A very important element in photography is contrast. In a broad sense, contrast can mean a noticeable difference in many qualities: texture (smooth/rough), number (many/few), size (large/small), sound (loud/soft), taste (sweet/salty), frequency (often/seldom), etc. In art, cinematography, and photography, contrast most often refers to tonal contrast, that is, the difference between light and dark. Chiaroscuro (from the Italian words for light and dark) refers to the use of strong contrast between light and dark which shapes composition and/or models an object by use of the light/dark contrasts. Chiaroscuro has a long history, certainly dating back to the Renaissance, and perhaps to the ancient Greeks and Romans. While there are several technical definitions of the term and many artistic interpretations, we most often think if it as a predominantly dark composition punctuated by areas of light. The light/dark interplay defines the composition and mood.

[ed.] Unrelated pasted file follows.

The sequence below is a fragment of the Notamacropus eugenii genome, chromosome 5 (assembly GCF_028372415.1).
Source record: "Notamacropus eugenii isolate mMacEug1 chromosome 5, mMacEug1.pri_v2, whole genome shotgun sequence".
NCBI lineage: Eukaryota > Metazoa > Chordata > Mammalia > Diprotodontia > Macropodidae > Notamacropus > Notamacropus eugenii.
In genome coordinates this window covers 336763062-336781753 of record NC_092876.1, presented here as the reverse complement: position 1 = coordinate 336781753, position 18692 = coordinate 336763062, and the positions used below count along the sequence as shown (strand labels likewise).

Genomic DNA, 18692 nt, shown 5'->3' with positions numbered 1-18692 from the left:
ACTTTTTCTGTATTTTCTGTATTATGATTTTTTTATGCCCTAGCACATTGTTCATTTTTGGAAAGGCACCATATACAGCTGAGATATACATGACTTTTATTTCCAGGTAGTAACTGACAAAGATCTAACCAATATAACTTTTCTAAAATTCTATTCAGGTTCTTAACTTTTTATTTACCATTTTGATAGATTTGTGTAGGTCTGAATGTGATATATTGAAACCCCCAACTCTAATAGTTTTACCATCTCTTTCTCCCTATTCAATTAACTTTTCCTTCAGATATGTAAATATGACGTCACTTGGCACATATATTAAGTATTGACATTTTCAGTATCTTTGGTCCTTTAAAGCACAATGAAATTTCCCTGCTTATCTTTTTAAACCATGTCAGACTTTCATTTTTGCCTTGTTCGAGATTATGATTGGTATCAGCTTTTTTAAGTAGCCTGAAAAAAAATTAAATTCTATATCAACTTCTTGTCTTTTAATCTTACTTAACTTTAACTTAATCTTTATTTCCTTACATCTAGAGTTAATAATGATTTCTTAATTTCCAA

The image above, of a group of red candles, was shot in a darkened room, with the only light provided by the candles. The image was exposed for the candles, with the rest of the composition allowed to go dark. The darkness, contrast, and color create a moody and dramatic ambience.
The image below, of a portion of a single candlestick, was also shot in a darkened room. The only light is from a small flashlight behind and to the right of the candlestick at about a forty-five degree angle. The light defines the edge of the candlestick and candle; it “models” the subject with light. (By the way, stopping down to f/22 created the small starbursts. Of course, using f/22 meant a long exposure, and therefore a tripod was a necessity.)
To my eye, the darkness, drama, and mystery of chiaroscuro are very appealing. What are your thoughts?
Please feel free to leave me a message … I’d love to hear from you! And as always, I wish you happy shooting and a satisfying photographic journey!